4. Heidi
    February 28th, 2011 at 15:44 | #4

    “They do not have a right to have a child outside the marriage at all, anonymously or not.”

    Since when? People have the right to procreate, whether inside of marriage or not. They are called constitutional rights. Do your homework.

  5. February 28th, 2011 at 16:57 | #5

    No they don’t. Are you thinking Eisenstadt? That didn’t invalidate state fornication laws, it just said single people could prevent pregnancy, which is very different from saying they can intentionally get pregnant. And the repeal of Illegitimacy laws were based purely on the rights of the child to equal protection of the law, which the status of being illegitimate violated, not because it became a right to procreate without marrying first.

    And Lawrence confirms that marriage is, in the most technical sense, about the right to have sexual intercourse, which is the same as the right to procreate.

    The state is obligated to protect people from being created in unethical circumstances, such as to closely related people, children, and to uncommitted, not-fully-consenting couples. Some of those are worse than others, we don’t have to start punishing people who procreate out of wedlock like we punish incest or statutory rape, we can tolerate out of wedlock sex and deal with the circumstances it causes for children later, with child support wage garnishing and paternity tests. Those don’t make it a right though.

  6. Mark
    February 28th, 2011 at 18:41 | #6

    Give it up, Heidi. John Howard is just really confused and mixed up with his whole “every sperm is sacred” routine.

  7. Mark
    February 28th, 2011 at 18:42 | #7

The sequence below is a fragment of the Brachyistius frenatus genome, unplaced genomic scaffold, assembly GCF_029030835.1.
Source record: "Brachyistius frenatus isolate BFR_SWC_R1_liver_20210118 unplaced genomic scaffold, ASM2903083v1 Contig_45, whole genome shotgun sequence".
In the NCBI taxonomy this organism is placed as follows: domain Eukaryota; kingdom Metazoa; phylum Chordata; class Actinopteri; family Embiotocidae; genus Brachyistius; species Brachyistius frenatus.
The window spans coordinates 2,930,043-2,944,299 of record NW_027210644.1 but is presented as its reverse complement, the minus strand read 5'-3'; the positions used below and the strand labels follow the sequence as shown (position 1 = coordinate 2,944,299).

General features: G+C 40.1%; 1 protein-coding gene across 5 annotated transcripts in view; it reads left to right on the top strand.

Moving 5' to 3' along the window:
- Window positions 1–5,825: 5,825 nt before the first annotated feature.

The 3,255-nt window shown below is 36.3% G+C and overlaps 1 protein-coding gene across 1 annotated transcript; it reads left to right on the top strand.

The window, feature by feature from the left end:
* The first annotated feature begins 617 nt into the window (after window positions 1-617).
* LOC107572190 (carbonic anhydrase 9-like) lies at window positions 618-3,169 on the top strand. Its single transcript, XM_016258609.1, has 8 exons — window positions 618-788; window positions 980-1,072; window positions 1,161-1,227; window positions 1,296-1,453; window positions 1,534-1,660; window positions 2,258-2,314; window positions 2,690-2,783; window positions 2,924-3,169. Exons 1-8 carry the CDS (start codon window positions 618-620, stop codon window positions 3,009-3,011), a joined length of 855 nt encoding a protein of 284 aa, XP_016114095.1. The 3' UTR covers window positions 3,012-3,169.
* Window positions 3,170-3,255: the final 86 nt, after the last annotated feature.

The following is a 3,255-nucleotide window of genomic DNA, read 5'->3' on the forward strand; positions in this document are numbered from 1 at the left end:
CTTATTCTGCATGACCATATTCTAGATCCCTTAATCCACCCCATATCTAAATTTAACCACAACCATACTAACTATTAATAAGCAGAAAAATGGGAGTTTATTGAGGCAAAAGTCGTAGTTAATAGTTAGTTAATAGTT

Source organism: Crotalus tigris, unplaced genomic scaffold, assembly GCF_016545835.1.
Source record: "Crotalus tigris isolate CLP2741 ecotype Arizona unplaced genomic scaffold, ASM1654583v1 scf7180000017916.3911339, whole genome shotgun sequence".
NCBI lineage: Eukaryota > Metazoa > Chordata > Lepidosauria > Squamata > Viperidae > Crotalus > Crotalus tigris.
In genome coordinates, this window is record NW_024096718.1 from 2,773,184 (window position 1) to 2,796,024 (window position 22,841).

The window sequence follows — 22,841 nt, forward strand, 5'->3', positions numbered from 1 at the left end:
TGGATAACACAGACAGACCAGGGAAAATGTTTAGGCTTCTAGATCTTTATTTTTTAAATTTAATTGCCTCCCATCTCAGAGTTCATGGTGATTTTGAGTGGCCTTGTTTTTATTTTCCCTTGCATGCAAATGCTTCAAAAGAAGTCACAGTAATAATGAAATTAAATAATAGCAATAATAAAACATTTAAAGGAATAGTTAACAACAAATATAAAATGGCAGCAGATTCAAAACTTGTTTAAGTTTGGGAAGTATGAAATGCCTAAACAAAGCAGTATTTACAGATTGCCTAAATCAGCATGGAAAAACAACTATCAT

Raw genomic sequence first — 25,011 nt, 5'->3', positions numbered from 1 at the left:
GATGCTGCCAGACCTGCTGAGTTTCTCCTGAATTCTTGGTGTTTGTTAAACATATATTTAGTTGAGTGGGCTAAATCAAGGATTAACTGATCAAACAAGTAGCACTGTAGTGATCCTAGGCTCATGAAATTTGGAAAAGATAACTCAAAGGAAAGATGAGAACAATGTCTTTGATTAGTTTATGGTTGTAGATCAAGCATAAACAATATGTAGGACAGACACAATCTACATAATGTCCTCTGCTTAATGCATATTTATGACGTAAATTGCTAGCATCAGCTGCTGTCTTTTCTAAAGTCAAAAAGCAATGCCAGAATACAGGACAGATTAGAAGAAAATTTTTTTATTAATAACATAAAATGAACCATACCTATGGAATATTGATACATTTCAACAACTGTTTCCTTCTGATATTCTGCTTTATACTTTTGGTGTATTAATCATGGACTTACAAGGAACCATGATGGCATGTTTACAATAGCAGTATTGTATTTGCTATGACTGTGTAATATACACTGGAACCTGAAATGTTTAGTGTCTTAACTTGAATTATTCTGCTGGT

“and may the laws of the United States catch up with those of Canada and the rest of the civilized world as rapidly as possible. ”

    Such as recognizing same sex marriage. Couldn’t agree more.

  8. Heidi
    March 1st, 2011 at 18:23 | #8

    Mark, you’re right. I don’t know why I bother. Sigh. Frankly, I don’t know why I bother commenting on much of this foolishness. The brainwashed cannot be easily deprogrammed. I know. I used to be one of them. My parents raised me to be anyway. They were fundamentalist/evangelical Christians. I thank God every day that I was finally able to see the proverbial light. Now I just feel sad for those trapped in this mindset–they live in a state of fear about the world (the sky is falling!) and they miss so much love and joy around them because they are too busy judging others for falling short of their ideals of righteousness. It really does make me sad for them.

  9. Ruth
    March 1st, 2011 at 19:34 | #9

    @John Howard
    Keep up the good work, John Howard.
    Thank you for your commitment to a responsible, caring society.

  10. Steverino
    March 1st, 2011 at 22:47 | #10

    John Howard’s singular focus on responsible procreation makes for a solid argument. You either embrace it – or you embrace a genetic engineered future. This is just one more nasty consequence of Same Sex Marriage that is glossed over far too often.

  11. Mark
    March 2nd, 2011 at 06:06 | #11

    Thanks for your caring, insightful posts, Heidi. It keeps giving me hope that there are loving, thinking people out there.